Although they deny the claims they are a breeding ground for terrorists, pesantren (Islamic boarding schools) are a fertile spot for conservative, intolerant views of other faiths, a new study reveals.
Research conducted by the Jakarta-based International Centre for Islam and Pluralism (ICIP) at 20 schools in West Java showed a generally held belief among students and clerics that there was no compromising on the matter of religion.
Tolerance should only be limited to socio-political and economic issues, they told researchers in the study, released Tuesday (17 January).
In practical terms, their unbending view of religious right and wrong means no uttering of a Merry Christmas greeting to Christians, or any other expression of acceptance towards a faith other than Islam.
In their opinion, the recognition of other faiths is a sin, because Islam is the only true religion, the researchers said.
Their responses were in keeping with the controversial edict issued last year by the Indonesian Ulema Council (MUI) that banned Islamic interpretations based on liberalism, secularism and pluralism.
They also supported two other MUI fatwas – one that requires Muslims to consider their religion to be the true one, and to view other faiths as wrong, and another that declares Ahmadiyah a heretical Islamic sect. Ahmadiyyah recognizes another prophet apart from Muhammad.
The respondents said the involvement of women in politics or society in general must be limited, because their roles were merely domestic, with men as the leaders.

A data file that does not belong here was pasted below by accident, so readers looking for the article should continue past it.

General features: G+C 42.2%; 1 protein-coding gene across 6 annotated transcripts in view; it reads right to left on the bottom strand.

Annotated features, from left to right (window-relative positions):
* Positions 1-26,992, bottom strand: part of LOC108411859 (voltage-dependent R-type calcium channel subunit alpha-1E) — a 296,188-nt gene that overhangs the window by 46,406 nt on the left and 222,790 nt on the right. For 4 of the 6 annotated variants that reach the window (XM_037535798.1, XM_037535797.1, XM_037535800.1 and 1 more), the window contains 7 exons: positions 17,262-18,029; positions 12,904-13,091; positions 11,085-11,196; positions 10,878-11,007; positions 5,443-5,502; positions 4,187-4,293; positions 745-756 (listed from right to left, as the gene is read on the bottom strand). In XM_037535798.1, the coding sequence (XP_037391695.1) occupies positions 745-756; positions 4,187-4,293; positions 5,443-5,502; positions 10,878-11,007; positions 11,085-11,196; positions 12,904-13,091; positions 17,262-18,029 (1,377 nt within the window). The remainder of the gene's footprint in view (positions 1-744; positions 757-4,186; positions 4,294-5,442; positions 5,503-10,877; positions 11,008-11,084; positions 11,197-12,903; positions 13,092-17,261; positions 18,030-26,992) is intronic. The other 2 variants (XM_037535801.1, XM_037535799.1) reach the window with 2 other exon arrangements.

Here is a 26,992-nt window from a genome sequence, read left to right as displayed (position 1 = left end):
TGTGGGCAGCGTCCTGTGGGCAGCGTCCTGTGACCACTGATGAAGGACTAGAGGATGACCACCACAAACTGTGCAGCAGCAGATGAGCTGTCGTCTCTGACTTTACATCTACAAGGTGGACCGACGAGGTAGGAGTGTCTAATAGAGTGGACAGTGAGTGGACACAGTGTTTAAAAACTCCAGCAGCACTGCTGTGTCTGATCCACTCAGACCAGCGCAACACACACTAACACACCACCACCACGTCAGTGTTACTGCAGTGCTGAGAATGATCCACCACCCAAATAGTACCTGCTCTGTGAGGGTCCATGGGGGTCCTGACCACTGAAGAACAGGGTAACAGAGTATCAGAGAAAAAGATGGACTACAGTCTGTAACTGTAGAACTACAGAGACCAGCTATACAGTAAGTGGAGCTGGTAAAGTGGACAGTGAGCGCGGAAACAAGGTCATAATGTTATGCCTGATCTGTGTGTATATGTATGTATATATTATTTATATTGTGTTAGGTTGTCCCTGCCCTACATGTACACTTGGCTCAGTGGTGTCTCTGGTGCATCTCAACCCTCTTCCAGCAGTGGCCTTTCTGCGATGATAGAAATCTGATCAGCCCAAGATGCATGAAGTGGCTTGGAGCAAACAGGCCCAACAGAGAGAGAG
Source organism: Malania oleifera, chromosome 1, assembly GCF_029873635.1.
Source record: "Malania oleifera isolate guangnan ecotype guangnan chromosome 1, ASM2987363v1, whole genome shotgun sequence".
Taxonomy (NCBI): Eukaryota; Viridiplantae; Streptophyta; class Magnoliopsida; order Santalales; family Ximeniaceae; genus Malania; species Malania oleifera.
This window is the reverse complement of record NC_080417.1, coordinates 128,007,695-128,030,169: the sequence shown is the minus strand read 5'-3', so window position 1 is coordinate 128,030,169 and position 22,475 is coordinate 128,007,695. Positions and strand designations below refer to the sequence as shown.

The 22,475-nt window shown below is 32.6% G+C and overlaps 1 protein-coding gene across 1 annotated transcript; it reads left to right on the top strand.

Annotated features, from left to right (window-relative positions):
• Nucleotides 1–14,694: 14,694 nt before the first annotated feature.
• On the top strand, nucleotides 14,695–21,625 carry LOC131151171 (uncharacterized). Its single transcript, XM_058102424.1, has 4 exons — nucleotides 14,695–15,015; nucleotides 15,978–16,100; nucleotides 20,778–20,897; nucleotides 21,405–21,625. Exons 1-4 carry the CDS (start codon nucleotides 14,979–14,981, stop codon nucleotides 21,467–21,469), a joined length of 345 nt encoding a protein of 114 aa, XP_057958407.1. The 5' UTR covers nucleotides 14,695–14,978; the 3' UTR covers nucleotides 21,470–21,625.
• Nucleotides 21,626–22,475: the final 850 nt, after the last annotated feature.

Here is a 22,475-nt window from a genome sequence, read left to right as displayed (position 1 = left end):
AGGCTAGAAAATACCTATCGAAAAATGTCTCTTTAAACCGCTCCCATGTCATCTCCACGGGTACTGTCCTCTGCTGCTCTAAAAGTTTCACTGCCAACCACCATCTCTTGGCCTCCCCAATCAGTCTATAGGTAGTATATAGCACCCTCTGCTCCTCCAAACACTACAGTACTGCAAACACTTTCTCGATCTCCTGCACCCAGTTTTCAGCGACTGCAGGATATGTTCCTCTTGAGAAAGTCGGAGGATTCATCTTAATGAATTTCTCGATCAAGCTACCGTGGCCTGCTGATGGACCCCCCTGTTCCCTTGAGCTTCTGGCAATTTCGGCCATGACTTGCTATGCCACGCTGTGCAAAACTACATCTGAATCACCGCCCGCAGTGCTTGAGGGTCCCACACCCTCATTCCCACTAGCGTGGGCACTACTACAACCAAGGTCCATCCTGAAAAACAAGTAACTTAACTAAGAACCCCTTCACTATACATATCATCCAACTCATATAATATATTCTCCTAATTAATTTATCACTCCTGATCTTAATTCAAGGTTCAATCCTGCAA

Not surprisingly, the idea of feminism and gender equality was branded part of liberal thought concepts which, according to them, were not in line with Islamic teachings.
In terms of implementing shari’ah law, the responses were split, with some advocating the establishment of an Islamic state, while others thought creating strong morality and education were more important.
Democracy which is based on representation, meanwhile, is preferred to direct elections, because “people cannot make their own choice”.
Presented at a three-day workshop for members of the West Java Islamic boarding school community, the research quickly drew criticism from the assembled clerics and students.
“The Christmas greeting is trivial compared to the security and wealth received by a minority group. When Muslims are a minority, they are not protected,” said a participant.
But the same might be said for religious minorities in this predominantly Muslim country, with the year 2005 marred by the forced closure of many houses of worships in Bandung and its surrounding areas.
Another participant argued that in Christian-majority provinces like East Nusa Tenggara, Muslims also face obstacles in establishing a mosque or making the call to prayer (adzan).
ICIP researcher Jajat Burhanudin said some Muslims remain “traumatized” by the legacy of Western colonization, but the intolerance was not limited to West Java.
“But will we continue to see Jews and Christians as threats? Or are we going to move on?” he said.